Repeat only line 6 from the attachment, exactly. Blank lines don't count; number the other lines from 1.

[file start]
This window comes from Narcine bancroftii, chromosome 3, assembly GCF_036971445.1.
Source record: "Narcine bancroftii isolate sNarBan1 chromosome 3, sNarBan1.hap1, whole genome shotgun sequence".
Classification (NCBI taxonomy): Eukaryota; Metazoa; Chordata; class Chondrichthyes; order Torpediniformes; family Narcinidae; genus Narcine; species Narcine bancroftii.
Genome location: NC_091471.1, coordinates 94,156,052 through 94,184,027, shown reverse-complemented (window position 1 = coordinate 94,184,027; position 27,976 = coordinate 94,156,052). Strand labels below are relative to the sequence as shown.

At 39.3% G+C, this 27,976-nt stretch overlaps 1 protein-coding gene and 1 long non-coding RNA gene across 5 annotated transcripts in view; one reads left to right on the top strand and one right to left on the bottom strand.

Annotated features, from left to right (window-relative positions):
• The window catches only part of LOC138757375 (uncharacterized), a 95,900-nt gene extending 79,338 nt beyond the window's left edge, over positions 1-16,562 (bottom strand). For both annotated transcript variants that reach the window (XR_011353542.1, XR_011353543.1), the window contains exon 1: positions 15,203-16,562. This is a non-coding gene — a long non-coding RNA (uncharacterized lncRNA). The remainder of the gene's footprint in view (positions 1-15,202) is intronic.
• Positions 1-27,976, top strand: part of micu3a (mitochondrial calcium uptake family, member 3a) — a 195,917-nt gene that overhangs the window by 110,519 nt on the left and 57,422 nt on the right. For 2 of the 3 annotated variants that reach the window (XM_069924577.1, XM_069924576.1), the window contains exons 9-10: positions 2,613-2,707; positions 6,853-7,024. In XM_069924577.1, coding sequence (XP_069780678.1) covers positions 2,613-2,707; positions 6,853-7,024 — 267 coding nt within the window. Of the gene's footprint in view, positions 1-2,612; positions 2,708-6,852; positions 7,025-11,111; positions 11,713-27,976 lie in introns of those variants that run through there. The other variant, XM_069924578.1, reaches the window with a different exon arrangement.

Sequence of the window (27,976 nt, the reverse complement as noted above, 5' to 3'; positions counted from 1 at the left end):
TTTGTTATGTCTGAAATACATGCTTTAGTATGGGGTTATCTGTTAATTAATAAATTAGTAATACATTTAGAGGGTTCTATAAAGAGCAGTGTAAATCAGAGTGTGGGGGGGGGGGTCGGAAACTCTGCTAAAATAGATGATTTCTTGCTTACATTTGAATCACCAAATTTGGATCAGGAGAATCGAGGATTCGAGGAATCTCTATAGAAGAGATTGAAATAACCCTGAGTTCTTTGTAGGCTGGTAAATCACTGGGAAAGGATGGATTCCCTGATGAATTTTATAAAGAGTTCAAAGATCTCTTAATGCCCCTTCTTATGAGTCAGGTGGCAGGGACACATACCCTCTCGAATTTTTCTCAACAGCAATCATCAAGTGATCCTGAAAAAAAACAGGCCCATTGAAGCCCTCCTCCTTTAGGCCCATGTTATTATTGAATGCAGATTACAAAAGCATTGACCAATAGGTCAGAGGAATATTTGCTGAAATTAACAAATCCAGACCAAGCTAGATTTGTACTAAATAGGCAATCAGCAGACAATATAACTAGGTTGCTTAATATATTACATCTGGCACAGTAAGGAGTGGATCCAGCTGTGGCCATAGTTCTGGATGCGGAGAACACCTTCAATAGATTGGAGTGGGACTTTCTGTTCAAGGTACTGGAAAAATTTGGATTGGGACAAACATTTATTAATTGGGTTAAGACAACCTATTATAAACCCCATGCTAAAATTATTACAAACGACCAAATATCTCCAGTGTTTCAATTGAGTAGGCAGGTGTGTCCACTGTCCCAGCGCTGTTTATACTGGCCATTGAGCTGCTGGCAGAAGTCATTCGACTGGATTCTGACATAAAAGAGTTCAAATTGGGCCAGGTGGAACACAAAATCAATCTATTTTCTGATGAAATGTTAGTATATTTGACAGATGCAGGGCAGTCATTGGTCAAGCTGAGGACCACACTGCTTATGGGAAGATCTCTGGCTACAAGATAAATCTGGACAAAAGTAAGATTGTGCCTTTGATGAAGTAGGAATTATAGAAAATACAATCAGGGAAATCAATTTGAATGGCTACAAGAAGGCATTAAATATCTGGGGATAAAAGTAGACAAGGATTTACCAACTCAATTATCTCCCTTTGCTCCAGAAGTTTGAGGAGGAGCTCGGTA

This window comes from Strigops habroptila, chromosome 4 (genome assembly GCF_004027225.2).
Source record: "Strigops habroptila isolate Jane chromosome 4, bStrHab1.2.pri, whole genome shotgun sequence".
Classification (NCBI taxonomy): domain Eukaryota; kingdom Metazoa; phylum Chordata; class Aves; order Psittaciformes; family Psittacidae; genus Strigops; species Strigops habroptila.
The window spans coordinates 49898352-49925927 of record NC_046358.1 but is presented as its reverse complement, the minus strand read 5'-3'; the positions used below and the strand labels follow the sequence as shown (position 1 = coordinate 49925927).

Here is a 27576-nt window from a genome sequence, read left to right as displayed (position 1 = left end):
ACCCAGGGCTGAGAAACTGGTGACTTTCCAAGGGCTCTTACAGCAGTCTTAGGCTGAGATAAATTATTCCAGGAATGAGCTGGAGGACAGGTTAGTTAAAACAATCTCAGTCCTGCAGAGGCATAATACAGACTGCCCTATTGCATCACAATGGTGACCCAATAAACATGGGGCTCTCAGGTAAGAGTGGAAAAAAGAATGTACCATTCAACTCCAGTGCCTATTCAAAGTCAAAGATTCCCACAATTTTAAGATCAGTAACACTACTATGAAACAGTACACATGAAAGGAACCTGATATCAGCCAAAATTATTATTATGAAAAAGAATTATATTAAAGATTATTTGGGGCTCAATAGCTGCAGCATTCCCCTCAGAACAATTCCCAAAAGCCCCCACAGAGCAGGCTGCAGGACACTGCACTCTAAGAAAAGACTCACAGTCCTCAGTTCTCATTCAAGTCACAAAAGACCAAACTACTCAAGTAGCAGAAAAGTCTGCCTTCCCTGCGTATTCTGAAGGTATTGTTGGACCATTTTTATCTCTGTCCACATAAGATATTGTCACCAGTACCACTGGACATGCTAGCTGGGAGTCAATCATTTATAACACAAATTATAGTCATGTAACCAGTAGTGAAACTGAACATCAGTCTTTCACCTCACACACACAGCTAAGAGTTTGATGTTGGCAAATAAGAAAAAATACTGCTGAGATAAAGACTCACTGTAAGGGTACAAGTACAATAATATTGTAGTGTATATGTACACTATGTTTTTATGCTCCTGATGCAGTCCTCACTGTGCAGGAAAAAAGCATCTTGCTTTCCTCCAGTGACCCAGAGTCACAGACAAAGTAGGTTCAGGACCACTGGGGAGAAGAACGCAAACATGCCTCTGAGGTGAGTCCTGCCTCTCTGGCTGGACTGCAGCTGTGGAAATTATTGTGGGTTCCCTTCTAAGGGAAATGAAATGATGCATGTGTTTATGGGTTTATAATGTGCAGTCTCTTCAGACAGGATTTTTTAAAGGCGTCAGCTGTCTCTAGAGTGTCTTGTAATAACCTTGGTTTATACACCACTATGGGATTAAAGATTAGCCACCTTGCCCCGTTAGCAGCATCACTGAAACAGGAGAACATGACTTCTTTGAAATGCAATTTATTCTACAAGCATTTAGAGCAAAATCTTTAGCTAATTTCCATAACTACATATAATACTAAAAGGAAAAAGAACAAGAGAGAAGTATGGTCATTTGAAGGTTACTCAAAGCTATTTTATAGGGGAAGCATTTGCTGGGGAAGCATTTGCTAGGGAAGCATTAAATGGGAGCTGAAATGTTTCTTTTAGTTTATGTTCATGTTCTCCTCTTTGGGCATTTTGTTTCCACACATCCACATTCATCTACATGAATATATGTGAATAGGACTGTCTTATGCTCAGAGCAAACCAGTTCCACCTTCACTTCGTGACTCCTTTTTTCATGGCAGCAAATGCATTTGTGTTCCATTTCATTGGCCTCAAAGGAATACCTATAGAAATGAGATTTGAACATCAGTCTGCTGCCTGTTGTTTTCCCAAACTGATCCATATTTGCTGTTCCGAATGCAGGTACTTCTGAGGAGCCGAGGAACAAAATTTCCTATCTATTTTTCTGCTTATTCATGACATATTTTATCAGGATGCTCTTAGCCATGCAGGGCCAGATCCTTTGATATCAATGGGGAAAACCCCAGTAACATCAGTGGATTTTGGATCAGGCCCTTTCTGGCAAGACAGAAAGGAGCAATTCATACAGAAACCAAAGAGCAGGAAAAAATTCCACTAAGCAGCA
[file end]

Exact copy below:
Annotated features, from left to right (window-relative positions):